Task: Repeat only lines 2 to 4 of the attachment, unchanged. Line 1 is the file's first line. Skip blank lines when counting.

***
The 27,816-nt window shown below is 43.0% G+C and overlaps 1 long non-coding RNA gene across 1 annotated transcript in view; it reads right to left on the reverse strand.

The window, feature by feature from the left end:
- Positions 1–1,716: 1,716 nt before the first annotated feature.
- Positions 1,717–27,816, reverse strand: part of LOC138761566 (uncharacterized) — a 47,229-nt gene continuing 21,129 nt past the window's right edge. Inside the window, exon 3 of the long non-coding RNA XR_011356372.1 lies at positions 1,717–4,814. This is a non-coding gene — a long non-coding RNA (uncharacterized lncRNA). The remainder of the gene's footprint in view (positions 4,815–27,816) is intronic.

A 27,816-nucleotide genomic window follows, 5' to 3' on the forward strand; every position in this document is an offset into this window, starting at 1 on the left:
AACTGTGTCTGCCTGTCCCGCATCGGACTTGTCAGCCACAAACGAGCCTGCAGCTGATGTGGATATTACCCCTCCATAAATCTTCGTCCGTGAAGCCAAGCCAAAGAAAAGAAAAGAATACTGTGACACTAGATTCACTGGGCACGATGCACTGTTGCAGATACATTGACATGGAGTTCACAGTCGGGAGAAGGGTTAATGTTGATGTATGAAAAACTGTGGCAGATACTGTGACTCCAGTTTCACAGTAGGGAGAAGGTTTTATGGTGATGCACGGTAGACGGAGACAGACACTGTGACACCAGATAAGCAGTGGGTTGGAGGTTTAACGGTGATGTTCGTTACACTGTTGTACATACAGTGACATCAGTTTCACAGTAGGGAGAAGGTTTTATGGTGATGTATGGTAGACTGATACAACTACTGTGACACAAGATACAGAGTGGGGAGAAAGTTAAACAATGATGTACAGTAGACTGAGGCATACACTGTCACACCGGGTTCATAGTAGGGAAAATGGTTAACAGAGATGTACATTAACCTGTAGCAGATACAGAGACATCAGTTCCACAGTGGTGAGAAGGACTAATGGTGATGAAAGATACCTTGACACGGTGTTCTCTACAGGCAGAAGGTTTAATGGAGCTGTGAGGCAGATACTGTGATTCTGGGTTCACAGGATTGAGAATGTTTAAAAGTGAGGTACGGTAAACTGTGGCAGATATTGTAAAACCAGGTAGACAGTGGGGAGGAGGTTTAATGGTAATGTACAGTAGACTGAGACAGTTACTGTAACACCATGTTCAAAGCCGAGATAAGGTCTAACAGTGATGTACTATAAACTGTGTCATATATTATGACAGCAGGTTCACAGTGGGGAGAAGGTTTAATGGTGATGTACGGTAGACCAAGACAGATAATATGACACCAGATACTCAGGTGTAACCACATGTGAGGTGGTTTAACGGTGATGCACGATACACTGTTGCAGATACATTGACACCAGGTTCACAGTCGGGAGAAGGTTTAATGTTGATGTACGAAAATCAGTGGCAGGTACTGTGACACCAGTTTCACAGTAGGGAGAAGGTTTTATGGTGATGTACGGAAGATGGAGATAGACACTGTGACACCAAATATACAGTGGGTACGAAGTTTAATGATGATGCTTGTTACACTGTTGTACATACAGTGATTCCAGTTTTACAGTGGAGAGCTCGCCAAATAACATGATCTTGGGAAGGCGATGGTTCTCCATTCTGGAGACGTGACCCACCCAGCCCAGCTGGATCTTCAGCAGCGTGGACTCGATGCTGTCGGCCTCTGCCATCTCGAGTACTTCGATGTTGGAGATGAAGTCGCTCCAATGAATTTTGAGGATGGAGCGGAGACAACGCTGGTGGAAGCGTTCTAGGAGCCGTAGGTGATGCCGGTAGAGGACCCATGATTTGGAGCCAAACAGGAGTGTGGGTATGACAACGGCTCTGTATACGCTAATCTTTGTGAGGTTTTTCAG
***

The window, feature by feature from the left end:
- Positions 1–1,716: 1,716 nt before the first annotated feature.
- Positions 1,717–27,816, reverse strand: part of LOC138761566 (uncharacterized) — a 47,229-nt gene continuing 21,129 nt past the window's right edge. Inside the window, exon 3 of the long non-coding RNA XR_011356372.1 lies at positions 1,717–4,814. This is a non-coding gene — a long non-coding RNA (uncharacterized lncRNA). The remainder of the gene's footprint in view (positions 4,815–27,816) is intronic.